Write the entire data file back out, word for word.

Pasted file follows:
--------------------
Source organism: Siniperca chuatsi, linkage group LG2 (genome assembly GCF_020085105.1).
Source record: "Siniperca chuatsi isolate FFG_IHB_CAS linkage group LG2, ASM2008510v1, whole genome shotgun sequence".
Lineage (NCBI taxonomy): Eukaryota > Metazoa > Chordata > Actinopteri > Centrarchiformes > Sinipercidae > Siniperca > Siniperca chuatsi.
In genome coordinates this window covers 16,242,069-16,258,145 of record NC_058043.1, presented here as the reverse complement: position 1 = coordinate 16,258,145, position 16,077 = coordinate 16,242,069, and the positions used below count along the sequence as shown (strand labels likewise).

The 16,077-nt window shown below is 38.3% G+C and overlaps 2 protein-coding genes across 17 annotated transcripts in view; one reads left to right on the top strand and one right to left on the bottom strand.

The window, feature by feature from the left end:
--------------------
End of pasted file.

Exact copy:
Source organism: Siniperca chuatsi, linkage group LG2 (genome assembly GCF_020085105.1).
Source record: "Siniperca chuatsi isolate FFG_IHB_CAS linkage group LG2, ASM2008510v1, whole genome shotgun sequence".
Lineage (NCBI taxonomy): Eukaryota > Metazoa > Chordata > Actinopteri > Centrarchiformes > Sinipercidae > Siniperca > Siniperca chuatsi.
In genome coordinates this window covers 16,242,069-16,258,145 of record NC_058043.1, presented here as the reverse complement: position 1 = coordinate 16,258,145, position 16,077 = coordinate 16,242,069, and the positions used below count along the sequence as shown (strand labels likewise).

The 16,077-nt window shown below is 38.3% G+C and overlaps 2 protein-coding genes across 17 annotated transcripts in view; one reads left to right on the top strand and one right to left on the bottom strand.

The window, feature by feature from the left end: